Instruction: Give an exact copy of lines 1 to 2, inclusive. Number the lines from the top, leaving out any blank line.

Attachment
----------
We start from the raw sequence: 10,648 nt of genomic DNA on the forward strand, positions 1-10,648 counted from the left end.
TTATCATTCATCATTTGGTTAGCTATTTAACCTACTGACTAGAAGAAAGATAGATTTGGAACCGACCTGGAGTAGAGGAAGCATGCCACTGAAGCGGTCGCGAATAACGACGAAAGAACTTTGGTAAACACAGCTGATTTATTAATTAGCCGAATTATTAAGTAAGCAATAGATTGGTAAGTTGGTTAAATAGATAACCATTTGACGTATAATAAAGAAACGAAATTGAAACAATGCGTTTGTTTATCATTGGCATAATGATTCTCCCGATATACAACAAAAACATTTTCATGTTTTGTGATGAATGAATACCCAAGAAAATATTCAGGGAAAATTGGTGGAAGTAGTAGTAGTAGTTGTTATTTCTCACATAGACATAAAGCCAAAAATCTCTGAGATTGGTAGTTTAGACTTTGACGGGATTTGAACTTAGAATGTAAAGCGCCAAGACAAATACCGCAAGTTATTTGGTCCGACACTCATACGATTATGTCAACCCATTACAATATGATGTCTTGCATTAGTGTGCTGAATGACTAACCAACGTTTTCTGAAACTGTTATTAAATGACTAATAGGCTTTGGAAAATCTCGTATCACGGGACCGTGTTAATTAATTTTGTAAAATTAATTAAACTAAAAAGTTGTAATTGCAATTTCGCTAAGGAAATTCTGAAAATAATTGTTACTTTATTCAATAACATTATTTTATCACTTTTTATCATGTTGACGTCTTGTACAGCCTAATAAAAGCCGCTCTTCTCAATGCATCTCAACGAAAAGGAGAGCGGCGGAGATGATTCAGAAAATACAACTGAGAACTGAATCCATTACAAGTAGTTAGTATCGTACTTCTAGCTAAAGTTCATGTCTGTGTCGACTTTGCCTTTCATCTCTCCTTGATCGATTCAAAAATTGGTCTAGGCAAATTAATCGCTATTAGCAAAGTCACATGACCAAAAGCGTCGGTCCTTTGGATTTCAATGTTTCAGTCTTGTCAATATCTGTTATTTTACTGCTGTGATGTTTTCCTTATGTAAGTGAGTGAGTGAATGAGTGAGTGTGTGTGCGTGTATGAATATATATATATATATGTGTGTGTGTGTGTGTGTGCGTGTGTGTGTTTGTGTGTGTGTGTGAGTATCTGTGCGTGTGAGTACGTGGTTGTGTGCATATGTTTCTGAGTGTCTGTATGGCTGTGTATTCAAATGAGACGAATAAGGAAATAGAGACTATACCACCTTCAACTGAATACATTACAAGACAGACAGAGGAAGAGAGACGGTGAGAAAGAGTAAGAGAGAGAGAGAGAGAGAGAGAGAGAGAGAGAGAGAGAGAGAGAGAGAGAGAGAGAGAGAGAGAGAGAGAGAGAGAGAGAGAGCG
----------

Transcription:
We start from the raw sequence: 10,648 nt of genomic DNA on the forward strand, positions 1-10,648 counted from the left end.
TTATCATTCATCATTTGGTTAGCTATTTAACCTACTGACTAGAAGAAAGATAGATTTGGAACCGACCTGGAGTAGAGGAAGCATGCCACTGAAGCGGTCGCGAATAACGACGAAAGAACTTTGGTAAACACAGCTGATTTATTAATTAGCCGAATTATTAAGTAAGCAATAGATTGGTAAGTTGGTTAAATAGATAACCATTTGACGTATAATAAAGAAACGAAATTGAAACAATGCGTTTGTTTATCATTGGCATAATGATTCTCCCGATATACAACAAAAACATTTTCATGTTTTGTGATGAATGAATACCCAAGAAAATATTCAGGGAAAATTGGTGGAAGTAGTAGTAGTAGTTGTTATTTCTCACATAGACATAAAGCCAAAAATCTCTGAGATTGGTAGTTTAGACTTTGACGGGATTTGAACTTAGAATGTAAAGCGCCAAGACAAATACCGCAAGTTATTTGGTCCGACACTCATACGATTATGTCAACCCATTACAATATGATGTCTTGCATTAGTGTGCTGAATGACTAACCAACGTTTTCTGAAACTGTTATTAAATGACTAATAGGCTTTGGAAAATCTCGTATCACGGGACCGTGTTAATTAATTTTGTAAAATTAATTAAACTAAAAAGTTGTAATTGCAATTTCGCTAAGGAAATTCTGAAAATAATTGTTACTTTATTCAATAACATTATTTTATCACTTTTTATCATGTTGACGTCTTGTACAGCCTAATAAAAGCCGCTCTTCTCAATGCATCTCAACGAAAAGGAGAGCGGCGGAGATGATTCAGAAAATACAACTGAGAACTGAATCCATTACAAGTAGTTAGTATCGTACTTCTAGCTAAAGTTCATGTCTGTGTCGACTTTGCCTTTCATCTCTCCTTGATCGATTCAAAAATTGGTCTAGGCAAATTAATCGCTATTAGCAAAGTCACATGACCAAAAGCGTCGGTCCTTTGGATTTCAATGTTTCAGTCTTGTCAATATCTGTTATTTTACTGCTGTGATGTTTTCCTTATGTAAGTGAGTGAGTGAATGAGTGAGTGTGTGTGCGTGTATGAATATATATATATATATGTGTGTGTGTGTGTGTGTGCGTGTGTGTGTTTGTGTGTGTGTGTGAGTATCTGTGCGTGTGAGTACGTGGTTGTGTGCATATGTTTCTGAGTGTCTGTATGGCTGTGTATTCAAATGAGACGAATAAGGAAATAGAGACTATACCACCTTCAACTGAATACATTACAAGACAGACAGAGGAAGAGAGACGGTGAGAAAGAGTAAGAGAGAGAGAGAGAGAGAGAGAGAGAGAGAGAGAGAGAGAGAGAGAGAGAGAGAGAGAGAGAGAGAGAGAGAGAGAGAGAGAGCG